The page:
I burst out laughing when I scrolled down my Facebook feed. I was lying on my bed in my Airbnb in Canggu, North Kuta and this cartoon by Mila Gerber popped up in the ‘Bali expats’ group.
It was a caricature of the different types of male expats around Bali and it was a perfect summary of their ‘evolution’ from Kuta to Ubud. I arrived in Canggu a week and a half earlier to find myself in a chillout zone for surfer dudes (everyone and their best friend is on a surf board with a selfie stick in their Tinder pics). Naively, I had expected everywhere in Bali to have a calm, spiritual kind of vibe and so I was confused. The scene was completely different in ‘Party-town’ Kuta, ‘Boutique-Chic’ Seminyak and ‘Eat Pray Love/ Be Spiritual’ Ubud. What struck me about Bali is that there’s such a big difference between the different areas on such a small island.
Chatting with Mila
I got in touch with Mila, the artist behind the buzz and she told me that she thought of the ‘evolution’ as a geographic thing and not a scenario in which Ubud was somehow ‘better’ than Kuta. The tourists change dramatically based on location. She’s also adding new locations like Sanur and Nusa Dua in her ‘Couples’ illustrations, which are also laugh out loud funny. I asked her about any future projects she had and it turns out she’s making a series on ‘Selfie Sticks’, where the viewer is watching down on a restaurant where you see a group of Western tourists and a group of locals taking selfies. It will be funny because the locals are all done up and looking classy and the tourists are half naked. There’s also a piece coming up called the ‘Motorcycle Evolution’ so it goes from a person who’s barefoot, to a bicycle, to a normal scooter, to a big Deus bike. One on the stereotypes of different nationalities in Bali, like Australians, Russians, Brazilians etc. is also in the pipeline. Her cool cartoons can be found in her Instagram account @milartbali
Why are her cartoons going viral in Bali right now?
Because they’re a tongue-in-cheek depiction of the looks adopted here by Westerners that can border on eccentric and how those looks seem even more caricature-like and unnatural when compared to locals that actually live here. When I first arrived, I noticed a huge gap between the expat and local ways of life, especially in Canggu and Kuta. I mean, how many locals do you see with elephant pants or man-buns munching a smashed avo-toast? The ‘Bali bubble’ is almost a physical barrier between the different areas on the island and between the locals and the expats and as a newcomer, I can acutely feel it.
Why does the ‘Bali Bubble’ exist?
Because of the hype. Before I came, I told my friends that I was going to Bali. The word ‘Bali’ evokes a special kind of reaction from people who see in their mind’s eye a marriage of rice fields, traditional dance, surf boards, vegan cafes and Javier Bardem all through a glowing Instagram filter, perhaps ‘Slumber’ or ‘Hefe’. I was met with sighs and frequent “Oh, I’m so jealous, it’s going to be like a paradise holiday.” People think of Bali as a ‘Paradise’ and come because of the hype. Perhaps we even add to that hype because we do the things we’re meant to in our paradise imagery – whether that’s surfing, sipping coconuts, partying, or being ‘spiritual’ like Julia Roberts in Eat Pray Love. This leads us to a situation where there’s different groups of foreigners living out different versions of ‘paradise’, categorised in various ways including Mila’s cartoons, alongside local people living out real daily lives.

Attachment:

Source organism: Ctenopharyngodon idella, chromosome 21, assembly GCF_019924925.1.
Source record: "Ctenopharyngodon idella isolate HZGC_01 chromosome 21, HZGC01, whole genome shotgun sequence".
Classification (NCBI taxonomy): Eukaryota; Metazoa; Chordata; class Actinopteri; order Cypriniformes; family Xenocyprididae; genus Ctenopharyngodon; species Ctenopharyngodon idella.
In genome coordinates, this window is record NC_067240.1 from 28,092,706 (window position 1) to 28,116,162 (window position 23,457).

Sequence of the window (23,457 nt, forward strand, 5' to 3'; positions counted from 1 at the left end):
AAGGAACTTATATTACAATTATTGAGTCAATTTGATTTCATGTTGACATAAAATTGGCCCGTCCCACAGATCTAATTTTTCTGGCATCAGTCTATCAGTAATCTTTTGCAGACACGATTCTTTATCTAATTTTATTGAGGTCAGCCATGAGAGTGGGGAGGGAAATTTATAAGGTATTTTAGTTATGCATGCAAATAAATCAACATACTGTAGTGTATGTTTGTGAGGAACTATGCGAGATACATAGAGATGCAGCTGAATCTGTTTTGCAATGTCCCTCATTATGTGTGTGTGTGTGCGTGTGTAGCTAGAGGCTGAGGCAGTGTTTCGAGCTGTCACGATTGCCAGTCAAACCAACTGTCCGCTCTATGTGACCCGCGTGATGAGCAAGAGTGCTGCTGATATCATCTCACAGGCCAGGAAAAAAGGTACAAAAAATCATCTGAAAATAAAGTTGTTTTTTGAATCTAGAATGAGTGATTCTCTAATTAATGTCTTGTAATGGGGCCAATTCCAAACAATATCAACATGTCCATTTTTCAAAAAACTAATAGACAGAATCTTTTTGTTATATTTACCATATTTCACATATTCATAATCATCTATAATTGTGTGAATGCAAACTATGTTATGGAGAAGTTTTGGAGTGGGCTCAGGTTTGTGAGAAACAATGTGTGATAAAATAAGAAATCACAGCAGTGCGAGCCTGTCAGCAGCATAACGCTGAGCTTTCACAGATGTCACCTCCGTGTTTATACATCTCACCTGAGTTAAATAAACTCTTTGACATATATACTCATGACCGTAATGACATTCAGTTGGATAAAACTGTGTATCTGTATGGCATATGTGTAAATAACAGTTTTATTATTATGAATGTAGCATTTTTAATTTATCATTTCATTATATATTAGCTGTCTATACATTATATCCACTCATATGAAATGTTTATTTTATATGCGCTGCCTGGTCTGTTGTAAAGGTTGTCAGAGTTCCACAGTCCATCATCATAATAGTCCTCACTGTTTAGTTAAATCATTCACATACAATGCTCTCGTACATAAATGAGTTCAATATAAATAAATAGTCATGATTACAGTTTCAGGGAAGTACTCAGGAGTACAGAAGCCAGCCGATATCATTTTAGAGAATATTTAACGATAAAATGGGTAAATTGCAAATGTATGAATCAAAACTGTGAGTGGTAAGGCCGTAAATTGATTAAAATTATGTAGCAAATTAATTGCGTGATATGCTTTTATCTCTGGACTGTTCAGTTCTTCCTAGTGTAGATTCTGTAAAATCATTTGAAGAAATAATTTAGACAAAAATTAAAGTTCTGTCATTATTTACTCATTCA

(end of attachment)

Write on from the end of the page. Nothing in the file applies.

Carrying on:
Is it such a bad thing to be able to live in paradise?
No. I mean, people like me could whine and bitch about the stereotypes and tourist trappings from dawn to dusk. But I can appreciate the fact it stands out from other parts of Indonesia, because it’s so developed. For the Australian teen on a package holiday, the family with small kids, or the retirees, this is the perfect ‘getaway’ and who am I to say we should deprive people of that?
What is Balinese ‘Culture’, or ‘Culture’ in general?
It’s wrong to think of culture as something that’s static and not evolving. Yes, Bali is revered because it is ‘authentic’ and ‘spiritual’ due to only being colonised much later than other places by the Dutch in the mid-nineteenth century. As a result, practices like the Day of Silence for the New Year are strictly observed. But wasn’t the Indianization of Bali before 1800 also an infringement of a pre-existing culture? Should we just accept that foreigners coming to the island and bringing with them notions of ‘paradise’ are adding to new forms of culture rather than robbing Bali of its cultural heritage?
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